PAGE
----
10/12/2011 09:08 am ET | Updated Feb 02, 2016

Marriage Debate, Meet the Science of Bodies Like Ours

In these dark times for political reason, advocates for the freedom of same-gender marriage need to rediscover the scientific bedrock of their moral high ground. It turns out that science has been on their side since the dawn of Homo sapiens. That's both the science-tells-me-so dawn some 200,000 years ago in Africa and the Bible-tells-me-so dawn of, say, 7,000 years ago in the Garden of Eden (sometimes known as Missouri, U.S.A.).

No, I'm not here to report that scientists have found a "gay gene" (just like God, they haven't, and perhaps never will). I'm simply here to remind us of what we have always known: when you look at God-given genitals and/or chromosomes, not everyone is born strictly male or strictly female. And it's been this way since time immemorial, until medical science allowed us to better hide our bodies.

One of the things your parents probably never told you (even if they signed off on your first gender-assignment surgery) is that in as many as 1 in 1,000 human births, the child's gender is neither male nor female but intersex. Those unfamiliar with the term "intersex" may still recognize the term "hermaphrodite" -- a single human possessing both male and female genitalia -- which is one variety of intersexuality. But while true hermaphroditism is very rare (some 1 births in 150,000), other variations of intersex people (who, please note, do not want to be called hermaphrodites) are much more common.

The Intersex Society of North America reports that as frequently as 1 out of every 2,000 times a child is born, a specialist in sex differentiation has to be called in to advise the situation: the genitalia are partial and/or multiple and, well, too close to call. Nowadays in countries where medical treatment is available, parents and doctors must usually decide whether to call the baby a boy or a girl. Even though "I" or "M/F" isn't a ready option on the birth record, they can choose to select a gender for the birth record but not actually operate. This road, ending one future day in informed consent to any operation, is typically the road least taken yet most advisable, according to many intersex advocates today. More often, the parents and/or attending physician deems it "best" to operate and hope for the best. For a boy, the doctor might close and/or remove the female genitalia and leave, shape or enhance any male parts; for a girl, the doctor might remove any male genitalia and leave, shape or enhance any female parts.

Are those well-intentioned folks who choose surgery for another mostly right? Doing more harm than good? We don't really know, because the recent past in which medical science has been operating is mostly scarred by stigma, shame and secrecy.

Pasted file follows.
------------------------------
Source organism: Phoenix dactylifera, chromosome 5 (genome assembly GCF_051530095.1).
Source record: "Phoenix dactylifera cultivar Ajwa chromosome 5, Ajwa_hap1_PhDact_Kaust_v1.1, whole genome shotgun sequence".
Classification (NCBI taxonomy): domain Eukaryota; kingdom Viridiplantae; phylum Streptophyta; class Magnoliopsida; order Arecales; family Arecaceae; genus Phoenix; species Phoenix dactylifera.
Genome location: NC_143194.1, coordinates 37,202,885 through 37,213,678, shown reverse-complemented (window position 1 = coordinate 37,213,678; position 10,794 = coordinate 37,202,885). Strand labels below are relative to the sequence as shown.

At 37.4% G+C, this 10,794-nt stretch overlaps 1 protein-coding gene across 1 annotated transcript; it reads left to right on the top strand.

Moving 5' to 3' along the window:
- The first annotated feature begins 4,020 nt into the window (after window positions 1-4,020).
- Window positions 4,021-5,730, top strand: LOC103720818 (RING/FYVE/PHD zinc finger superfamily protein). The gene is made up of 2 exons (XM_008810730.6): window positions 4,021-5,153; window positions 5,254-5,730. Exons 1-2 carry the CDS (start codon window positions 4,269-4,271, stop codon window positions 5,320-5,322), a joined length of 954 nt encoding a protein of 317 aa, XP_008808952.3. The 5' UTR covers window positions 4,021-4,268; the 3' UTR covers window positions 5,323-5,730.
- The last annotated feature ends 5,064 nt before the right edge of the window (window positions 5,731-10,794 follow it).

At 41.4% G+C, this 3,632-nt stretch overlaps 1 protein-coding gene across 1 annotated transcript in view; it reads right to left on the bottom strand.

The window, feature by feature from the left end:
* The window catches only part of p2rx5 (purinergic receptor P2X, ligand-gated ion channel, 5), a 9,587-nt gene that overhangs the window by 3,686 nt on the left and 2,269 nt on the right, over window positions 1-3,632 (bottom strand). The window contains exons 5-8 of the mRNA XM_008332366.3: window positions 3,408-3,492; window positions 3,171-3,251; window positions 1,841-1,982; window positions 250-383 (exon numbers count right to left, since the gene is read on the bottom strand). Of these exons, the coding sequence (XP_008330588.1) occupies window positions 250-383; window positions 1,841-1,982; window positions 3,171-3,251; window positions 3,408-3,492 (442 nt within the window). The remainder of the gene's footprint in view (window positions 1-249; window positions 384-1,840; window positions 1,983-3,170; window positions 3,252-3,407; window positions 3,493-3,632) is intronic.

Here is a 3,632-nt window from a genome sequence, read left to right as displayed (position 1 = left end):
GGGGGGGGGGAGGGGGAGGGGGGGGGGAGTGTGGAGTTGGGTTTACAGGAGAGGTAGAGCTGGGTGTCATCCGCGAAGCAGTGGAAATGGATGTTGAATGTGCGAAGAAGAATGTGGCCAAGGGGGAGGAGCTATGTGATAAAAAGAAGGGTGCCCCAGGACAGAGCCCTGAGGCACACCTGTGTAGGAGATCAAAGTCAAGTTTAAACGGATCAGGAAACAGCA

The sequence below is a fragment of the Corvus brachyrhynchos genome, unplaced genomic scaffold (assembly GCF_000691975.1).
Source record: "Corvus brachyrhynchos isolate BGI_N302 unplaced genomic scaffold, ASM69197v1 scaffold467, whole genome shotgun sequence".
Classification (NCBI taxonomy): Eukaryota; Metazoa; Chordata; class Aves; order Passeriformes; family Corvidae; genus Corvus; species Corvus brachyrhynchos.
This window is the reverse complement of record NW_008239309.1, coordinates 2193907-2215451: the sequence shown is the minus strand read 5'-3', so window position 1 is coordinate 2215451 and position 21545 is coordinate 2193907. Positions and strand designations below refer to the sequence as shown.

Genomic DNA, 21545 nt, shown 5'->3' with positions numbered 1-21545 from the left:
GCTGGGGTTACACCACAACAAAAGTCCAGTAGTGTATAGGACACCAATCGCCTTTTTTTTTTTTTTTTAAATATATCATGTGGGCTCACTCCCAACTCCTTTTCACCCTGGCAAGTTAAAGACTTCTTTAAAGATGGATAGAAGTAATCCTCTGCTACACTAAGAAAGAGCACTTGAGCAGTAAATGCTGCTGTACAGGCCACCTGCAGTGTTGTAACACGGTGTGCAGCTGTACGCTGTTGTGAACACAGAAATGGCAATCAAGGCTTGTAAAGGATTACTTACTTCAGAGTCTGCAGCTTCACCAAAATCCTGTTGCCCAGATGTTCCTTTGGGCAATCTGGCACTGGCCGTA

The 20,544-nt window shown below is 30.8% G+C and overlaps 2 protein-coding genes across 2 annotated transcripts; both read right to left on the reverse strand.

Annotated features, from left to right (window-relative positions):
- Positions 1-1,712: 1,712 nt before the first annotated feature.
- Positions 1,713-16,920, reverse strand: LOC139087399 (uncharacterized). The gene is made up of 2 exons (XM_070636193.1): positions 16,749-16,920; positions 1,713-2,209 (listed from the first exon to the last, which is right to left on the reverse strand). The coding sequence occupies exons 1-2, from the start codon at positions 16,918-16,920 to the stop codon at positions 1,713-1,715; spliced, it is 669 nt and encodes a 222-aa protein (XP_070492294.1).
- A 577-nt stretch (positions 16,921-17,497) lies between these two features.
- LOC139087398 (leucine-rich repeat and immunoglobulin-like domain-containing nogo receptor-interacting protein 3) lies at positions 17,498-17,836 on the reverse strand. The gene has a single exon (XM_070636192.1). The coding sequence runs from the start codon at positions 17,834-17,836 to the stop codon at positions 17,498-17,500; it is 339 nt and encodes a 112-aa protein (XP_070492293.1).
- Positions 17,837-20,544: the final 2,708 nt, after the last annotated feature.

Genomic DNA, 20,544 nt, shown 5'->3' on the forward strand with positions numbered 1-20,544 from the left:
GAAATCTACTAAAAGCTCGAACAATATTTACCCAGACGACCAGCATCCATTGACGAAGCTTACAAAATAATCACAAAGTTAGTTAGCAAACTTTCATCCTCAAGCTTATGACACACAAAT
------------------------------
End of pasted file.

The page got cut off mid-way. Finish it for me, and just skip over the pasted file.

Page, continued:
But stories of intersex lives are out there, and boy/girl do we need them now. Here are the broad strokes of one that I adore: guy walks into the doctor's office after some 25 years of not feeling like he fit his assigned birth gender only to find out that, well, he's correct. This is the story of Sabrina Hill, one half of a same-sex couple who last year got hitched in Texas: two women, legal marriage, Texas. Hill was assigned an "M" at birth, but a doctor visit at age 28 confirmed that he was as much of a woman as he knew he was at age 3. So, newly armed with the truth, he chose to fully embrace her she, leading to an ultimate "F" on her driver's license.

Incidentally, she also chose another F for her partner, and they coupled for 17 years before legally marrying in 2010 -- two F driver's licenses, trumped by one "gotcha" birth certificate does a technically legal marriage in Texas make.

Now, Hill and many intersex people don't want to be part of the "gay marriage" debate or "gay agenda." But the sooner that their reality can shape a more constructive dialogue, the sooner we all can get on with building a world where intersex people, like all human beings, are afforded the respect and dignity they deserve. Because of the "gay choice" conundrum, too much time is being wasted fighting for and against "gay marriage" or "gays in the military" and not enough time building quality systems that serve everyone -- whether white, black, Latino, disabled, poor, transgender, rich or what have you (or think you have). The land of the free and home of the brave needs to learn through the stories of our intersex citizens, as their stories can make us all a little braver as we make a home for freedom. Advocates for Informed Choice, Bodies Like Ours, the Intersex Initiative and The Intersex Roadshow are but a few good places to start listening.

It's time to use science -- that bully disinfectant -- to clean the slippery Santorum off the ladder and climb our way out of this perfectly dishonest "one man, one woman" debate (yuck, how did we even get here?!). Let's make the new standard follow-up question to anything about "one man, one woman" an honest one: "Don't you really mean 'one perfectly fruitful penis and one perfect fruitful vagina'?" What if?

Presidential candidates like Bachmann, Perry, Romney and the rest make it abundantly clear that citizens of Earth who want to survive (at least another 100 years or so) can no longer pull punches with science on this or any other social or political issue.

Fear not, candidates: your churches are still free to do whatever they want -- except get politics to "establish" them, or harm people who don't have a choice about the matter. But we the people reserve our right to put your churches in their place, establishing through science, reason and law that they do no harm to us.

As for the fashionable question of the day: what would the Founding Fathers do? Well, they would not shy away from scientific reason, either. In fact, they always fought for its side.